St. Petersburg Mayor Rick Kriseman says negotiations with the Tampa Bay Rays on a stadium deal at the Tropicana Field site are at a standstill.
In an interview Wednesday with the JP Peterson Radio Show, the Mayor said he must halt negotiations with the team in response to a recently filed lawsuit brought by a group of Tampa Bay Rays minority owners against principal owner Stu Sternberg. The suit calls for the removal of Sternberg, and if successful, would void potential deals involving the stadium, Kriseman said.
“As long as he’s in that role, I can’t negotiate with him because part of the complaint calls for him to be removed,” Kriseman said in the interview. “And so if I negotiate with him to get a deal done, in five months or six months, or however long later, he’s removed, then I’ve got no deal.”
Filed last Saturday, the suit accuses Sternberg of depriving the minority owners of profits from the team while still requiring them to pay taxes on that would-be income.
It also alleges that Sternberg has communicated with Canadian investors since 2014 without the knowledge of the other owners and later proposed a “split season” between St. Pete and Montreal at a June 2019 news conference.
The case presents a verified complaint, meaning the plaintiffs have signed and sworn under penalty of perjury that the information is true and correct to the best of their knowledge — a move Kriseman said puts “a little bit more weight on the allegation.”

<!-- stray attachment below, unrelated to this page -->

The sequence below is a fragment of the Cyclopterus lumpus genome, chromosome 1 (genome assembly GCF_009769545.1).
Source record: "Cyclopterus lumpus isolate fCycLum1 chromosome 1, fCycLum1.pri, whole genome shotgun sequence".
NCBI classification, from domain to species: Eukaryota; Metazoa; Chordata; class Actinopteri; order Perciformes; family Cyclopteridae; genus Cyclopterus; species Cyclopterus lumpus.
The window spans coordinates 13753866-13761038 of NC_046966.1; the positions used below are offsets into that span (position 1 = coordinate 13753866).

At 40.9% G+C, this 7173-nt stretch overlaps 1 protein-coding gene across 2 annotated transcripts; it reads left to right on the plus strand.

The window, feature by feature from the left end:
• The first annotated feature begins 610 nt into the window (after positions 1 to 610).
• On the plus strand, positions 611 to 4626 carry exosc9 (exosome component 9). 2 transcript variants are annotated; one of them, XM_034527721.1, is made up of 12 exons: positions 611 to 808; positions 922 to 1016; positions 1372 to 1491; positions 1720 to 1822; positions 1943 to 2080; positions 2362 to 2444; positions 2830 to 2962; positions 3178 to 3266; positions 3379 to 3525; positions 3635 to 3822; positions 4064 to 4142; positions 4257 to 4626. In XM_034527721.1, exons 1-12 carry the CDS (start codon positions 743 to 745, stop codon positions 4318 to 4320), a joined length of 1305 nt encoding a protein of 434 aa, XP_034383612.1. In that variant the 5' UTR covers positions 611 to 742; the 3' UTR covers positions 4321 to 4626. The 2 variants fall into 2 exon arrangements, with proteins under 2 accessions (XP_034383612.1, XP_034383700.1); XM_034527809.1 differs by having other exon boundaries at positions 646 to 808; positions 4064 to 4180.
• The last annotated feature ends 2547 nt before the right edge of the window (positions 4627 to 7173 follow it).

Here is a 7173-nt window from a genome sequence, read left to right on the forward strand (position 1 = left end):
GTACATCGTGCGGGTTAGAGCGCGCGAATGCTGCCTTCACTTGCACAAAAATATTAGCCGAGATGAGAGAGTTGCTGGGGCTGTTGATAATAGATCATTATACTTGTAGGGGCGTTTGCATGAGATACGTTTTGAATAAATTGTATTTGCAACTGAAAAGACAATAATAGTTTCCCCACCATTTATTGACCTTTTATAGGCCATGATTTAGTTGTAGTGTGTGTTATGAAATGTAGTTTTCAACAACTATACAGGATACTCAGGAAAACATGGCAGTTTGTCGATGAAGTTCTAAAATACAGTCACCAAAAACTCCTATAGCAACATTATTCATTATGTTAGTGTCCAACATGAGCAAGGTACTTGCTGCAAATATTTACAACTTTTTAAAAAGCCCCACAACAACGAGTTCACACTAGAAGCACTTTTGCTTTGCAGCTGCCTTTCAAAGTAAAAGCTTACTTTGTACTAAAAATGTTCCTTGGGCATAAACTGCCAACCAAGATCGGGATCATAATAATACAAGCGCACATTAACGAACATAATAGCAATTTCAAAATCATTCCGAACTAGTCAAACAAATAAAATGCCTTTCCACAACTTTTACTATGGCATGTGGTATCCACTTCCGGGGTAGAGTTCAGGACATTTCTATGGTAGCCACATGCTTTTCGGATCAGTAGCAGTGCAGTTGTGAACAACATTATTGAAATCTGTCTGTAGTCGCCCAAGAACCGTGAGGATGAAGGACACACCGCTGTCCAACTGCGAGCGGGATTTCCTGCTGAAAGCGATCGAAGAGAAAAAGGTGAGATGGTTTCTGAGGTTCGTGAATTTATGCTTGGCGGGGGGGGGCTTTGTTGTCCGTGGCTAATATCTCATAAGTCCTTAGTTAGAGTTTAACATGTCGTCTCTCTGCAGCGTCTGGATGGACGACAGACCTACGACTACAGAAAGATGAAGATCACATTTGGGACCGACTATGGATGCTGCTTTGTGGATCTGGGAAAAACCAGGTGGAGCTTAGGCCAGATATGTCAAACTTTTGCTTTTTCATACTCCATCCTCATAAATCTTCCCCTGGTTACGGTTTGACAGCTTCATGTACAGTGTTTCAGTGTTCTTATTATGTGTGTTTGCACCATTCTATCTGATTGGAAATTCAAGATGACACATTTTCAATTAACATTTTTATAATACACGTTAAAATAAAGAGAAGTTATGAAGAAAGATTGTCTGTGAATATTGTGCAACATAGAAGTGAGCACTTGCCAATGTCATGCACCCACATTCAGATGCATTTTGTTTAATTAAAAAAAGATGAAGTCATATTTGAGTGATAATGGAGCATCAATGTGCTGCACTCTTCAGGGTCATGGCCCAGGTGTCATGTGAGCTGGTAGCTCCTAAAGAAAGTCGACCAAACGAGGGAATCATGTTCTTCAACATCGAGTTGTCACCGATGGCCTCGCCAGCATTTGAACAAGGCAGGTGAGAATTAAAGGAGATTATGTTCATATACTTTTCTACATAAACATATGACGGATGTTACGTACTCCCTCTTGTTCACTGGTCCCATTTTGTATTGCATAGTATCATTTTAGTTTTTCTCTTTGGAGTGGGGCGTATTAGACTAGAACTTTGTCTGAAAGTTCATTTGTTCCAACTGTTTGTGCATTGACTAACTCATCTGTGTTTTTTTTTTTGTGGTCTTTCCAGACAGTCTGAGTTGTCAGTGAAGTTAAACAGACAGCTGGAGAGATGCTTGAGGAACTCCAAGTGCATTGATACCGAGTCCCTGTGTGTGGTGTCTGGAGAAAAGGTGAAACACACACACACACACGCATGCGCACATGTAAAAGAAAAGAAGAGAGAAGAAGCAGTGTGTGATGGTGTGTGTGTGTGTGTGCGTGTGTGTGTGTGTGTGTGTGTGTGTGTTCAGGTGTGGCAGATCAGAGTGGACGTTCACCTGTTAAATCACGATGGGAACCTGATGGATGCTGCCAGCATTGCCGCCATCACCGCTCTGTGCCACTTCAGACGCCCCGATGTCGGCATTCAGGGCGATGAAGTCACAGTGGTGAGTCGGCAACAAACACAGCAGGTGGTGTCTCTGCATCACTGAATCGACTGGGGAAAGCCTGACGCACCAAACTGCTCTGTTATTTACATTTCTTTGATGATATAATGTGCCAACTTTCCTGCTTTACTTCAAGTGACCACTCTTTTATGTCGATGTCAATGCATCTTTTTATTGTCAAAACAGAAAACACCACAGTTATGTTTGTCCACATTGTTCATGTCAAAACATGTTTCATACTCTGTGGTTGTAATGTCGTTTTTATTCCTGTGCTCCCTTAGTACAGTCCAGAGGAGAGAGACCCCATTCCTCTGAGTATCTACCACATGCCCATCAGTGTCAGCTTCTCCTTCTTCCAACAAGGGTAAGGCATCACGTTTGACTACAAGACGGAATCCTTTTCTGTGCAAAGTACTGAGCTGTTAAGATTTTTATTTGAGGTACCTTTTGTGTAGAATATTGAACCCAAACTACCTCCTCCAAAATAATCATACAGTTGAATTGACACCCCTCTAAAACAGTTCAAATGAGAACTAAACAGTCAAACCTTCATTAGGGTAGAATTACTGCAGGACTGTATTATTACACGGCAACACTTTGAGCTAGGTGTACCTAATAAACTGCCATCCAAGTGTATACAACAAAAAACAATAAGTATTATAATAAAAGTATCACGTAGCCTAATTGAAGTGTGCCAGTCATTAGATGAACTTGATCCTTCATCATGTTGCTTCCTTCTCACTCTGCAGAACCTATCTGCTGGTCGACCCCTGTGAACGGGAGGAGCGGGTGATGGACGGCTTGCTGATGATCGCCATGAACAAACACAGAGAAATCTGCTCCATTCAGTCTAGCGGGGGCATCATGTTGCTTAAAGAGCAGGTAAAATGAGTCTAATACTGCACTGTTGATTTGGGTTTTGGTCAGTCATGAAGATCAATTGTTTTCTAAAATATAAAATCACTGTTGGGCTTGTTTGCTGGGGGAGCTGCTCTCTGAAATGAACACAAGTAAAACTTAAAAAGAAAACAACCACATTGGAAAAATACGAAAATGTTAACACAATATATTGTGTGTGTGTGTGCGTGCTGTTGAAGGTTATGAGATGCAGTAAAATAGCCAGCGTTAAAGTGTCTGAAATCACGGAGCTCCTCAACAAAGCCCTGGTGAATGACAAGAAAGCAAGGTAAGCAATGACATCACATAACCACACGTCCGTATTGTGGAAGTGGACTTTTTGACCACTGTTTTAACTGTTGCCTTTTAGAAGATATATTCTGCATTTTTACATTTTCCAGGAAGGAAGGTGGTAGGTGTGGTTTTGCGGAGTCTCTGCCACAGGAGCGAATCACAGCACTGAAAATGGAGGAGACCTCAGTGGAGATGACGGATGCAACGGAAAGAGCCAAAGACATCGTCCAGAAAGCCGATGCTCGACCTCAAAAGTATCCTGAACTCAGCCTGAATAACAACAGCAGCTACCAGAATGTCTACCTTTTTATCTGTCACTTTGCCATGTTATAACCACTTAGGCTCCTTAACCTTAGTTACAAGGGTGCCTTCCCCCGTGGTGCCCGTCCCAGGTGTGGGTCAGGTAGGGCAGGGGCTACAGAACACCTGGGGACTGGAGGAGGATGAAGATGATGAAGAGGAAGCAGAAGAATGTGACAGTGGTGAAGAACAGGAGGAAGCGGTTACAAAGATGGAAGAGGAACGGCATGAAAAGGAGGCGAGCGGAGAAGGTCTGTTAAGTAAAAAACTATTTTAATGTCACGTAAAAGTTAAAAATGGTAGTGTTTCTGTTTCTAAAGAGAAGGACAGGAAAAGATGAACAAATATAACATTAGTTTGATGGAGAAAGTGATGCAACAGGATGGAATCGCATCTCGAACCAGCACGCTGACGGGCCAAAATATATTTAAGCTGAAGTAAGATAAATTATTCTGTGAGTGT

“They’re still allegations. They haven’t been proven in a court of law, “Kriseman said in the interview. “But having said that, you know, it makes us take a step back and say, whoa, wait a minute.”
The city found out about the lawsuit while finalizing an agreement with a stadium consultant for redevelopment plans to restart negotiations.
“I had no idea whatsoever; we were totally taken aback,” Kriseman told Peterson. “Then this came out, and everything is now upside down.”
The two finalists will be chosen from the current four developers who advanced from the original applicant pool after a citizen- and city-involved review process. The city released the initial seven proposals in late January.
“I think there’s no reason why we cannot move forward with the redevelopment of the site,” Kriseman told Peterson. “All of the final four developers have all indicated in their proposals that redevelopment can occur while the Rays are still playing in the existing Tropicana Field, and even while the future of a new stadium is unknown, you still can redevelop, and so from my perspective, there’s really no reason not to do … unfortunately, this lawsuit makes it very difficult right now and for us to negotiate.”
But, despite halted negotiations, Kriseman has made one thing clear — he wants the Rays to stay.
“My job as the Mayor of the city is to try and protect my taxpayers and make sure that I negotiate the best deal I can,” Kriseman told Peterson. “I want the team to stay — let me be very clear about that. I’ve said it from day one. I believe the Tropicana Field site is the site that makes the most sense for the Rays for their long-term future and the sustainability of the franchise.”